The U.S. Department of Energy (DOE) has announced funding for 24 American Indian and Alaska Native communities to deploy clean energy and energy efficiency projects. The DOE plans to invest over $9 million in 16 facility- and community-scale energy projects in 24 tribal communities, and a majority of the funding is for solar projects.
As part of the Obama administration’s commitment to partner with Tribal Nations, these projects provide Indian Tribes and Alaska Native villages with clean energy solutions that will save communities money and reduce carbon pollution. The DOE’s funding is expected to be leveraged by nearly $16 million in cost sharing under the selected tribal energy projects, meaning the projects represent a potential total investment value exceeding $25 million.
According to a report by the DOE’s National Renewable Energy Laboratory, while Indian land represents less than 2% of the total U.S. land base, it contains an estimated 5% of all U.S. renewable energy resources.
Some of the solar projects competitively selected to receive funding are below. The costs shown are subject to negotiations and DOE review and approval of cost share reduction requests:
Northern Pueblos Housing Authority on behalf of Picuris Pueblo (Santa Fe, N.M.) – The DOE says that Picuris, the smallest, most isolated and poorest of New Mexico’s 19 Pueblo tribes, will construct a 1 MW solar array to offset 100% of the energy currently being consumed by the 50 homes and 12 tribal buildings on Pueblo trust land. Pueblo currently has a power purchase agreement with the local electrical cooperative and projects to net nearly $6.5 million over the 25-year project period. (Requested DOE $1,000,000, Proposed Cost Share $1,300,000)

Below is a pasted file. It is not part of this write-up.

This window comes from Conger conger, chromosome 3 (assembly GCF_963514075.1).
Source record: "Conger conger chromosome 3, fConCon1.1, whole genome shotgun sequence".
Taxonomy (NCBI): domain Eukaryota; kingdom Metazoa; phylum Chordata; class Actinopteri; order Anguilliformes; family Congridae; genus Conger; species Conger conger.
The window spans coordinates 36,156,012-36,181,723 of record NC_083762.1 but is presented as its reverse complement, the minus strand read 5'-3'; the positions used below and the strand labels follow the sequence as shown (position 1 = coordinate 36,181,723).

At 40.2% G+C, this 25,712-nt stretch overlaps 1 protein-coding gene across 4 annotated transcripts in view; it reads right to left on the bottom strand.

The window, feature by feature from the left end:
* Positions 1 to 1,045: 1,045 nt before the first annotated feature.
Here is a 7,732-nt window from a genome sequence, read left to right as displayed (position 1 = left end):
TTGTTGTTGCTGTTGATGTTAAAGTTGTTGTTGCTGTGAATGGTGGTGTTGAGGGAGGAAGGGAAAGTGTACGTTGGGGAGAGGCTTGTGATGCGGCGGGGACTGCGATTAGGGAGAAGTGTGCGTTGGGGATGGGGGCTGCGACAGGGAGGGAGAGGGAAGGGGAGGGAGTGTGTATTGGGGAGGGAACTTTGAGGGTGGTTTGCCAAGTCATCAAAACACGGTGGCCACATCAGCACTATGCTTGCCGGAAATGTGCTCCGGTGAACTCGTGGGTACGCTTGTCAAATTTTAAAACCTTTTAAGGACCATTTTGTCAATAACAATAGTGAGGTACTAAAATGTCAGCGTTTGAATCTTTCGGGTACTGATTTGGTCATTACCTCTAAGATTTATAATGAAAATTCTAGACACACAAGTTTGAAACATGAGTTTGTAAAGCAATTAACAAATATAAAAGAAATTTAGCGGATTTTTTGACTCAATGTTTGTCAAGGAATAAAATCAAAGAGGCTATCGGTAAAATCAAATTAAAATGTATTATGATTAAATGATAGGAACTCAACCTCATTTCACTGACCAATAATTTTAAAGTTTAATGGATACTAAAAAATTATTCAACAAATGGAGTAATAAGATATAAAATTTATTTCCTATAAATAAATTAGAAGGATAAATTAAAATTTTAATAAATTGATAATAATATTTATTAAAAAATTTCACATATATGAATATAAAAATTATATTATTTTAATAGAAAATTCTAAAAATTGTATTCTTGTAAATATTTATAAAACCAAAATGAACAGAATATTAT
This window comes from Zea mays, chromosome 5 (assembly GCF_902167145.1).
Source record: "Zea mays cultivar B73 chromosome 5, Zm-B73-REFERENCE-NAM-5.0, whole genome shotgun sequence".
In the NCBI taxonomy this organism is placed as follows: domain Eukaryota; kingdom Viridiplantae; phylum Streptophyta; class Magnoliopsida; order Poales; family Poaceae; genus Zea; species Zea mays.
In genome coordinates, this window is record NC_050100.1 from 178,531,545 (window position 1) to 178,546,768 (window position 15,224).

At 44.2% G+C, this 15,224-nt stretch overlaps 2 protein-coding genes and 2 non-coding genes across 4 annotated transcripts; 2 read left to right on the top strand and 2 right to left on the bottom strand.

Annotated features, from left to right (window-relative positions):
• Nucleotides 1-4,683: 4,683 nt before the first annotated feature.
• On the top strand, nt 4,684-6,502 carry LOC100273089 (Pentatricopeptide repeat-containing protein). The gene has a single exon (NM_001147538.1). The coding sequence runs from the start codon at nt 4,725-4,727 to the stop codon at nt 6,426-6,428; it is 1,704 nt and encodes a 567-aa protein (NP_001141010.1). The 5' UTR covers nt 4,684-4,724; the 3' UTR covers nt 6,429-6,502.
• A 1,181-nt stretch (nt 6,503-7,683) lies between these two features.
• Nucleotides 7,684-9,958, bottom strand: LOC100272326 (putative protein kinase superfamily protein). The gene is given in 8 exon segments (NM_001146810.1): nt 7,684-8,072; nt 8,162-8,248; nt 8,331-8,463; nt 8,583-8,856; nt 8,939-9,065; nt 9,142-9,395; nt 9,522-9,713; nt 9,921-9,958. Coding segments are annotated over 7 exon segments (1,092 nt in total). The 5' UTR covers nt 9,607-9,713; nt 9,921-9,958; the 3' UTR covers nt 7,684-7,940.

Akwesasne Housing Authority (Hogansburg, New York) – The authority will install nearly 615 kW of solar photovoltaic community-scale solar facilities that will provide clean energy to numerous low-income tribal members’ residences and buildings on the St. Regis Mohawk Reservation, creating 11 jobs and saving nearly $500,000 over 30 years. (Requested DOE $1,000,000, Proposed Cost Share $1,219,289)
Hughes Village Council (Hughes, Alaska) – Hughes village, located on the Koyukuk River, 200 miles north of the Yukon River, plans to install a 150 kW solar PV array and lithium battery to reduce diesel use by 20-25% per year for the entire community and helping the tribe and city meet their joint goal of reducing diesel consumption by 50% by 2025. (Requested DOE $610,662, Proposed Cost Share $118,260)
Soboba Band of Luiseno Indians (San Jacinto, Calif.) – The band proposes to install a 1 MW of ground-mounted, fixed-tilt, solar PV system, saving over $6 million in electric bills over 20 years, which can be re-directed to vital community needs. (Requested DOE $500,000, Proposed Cost Share $1,666,130)
The full list of winning clean energy projects is available here.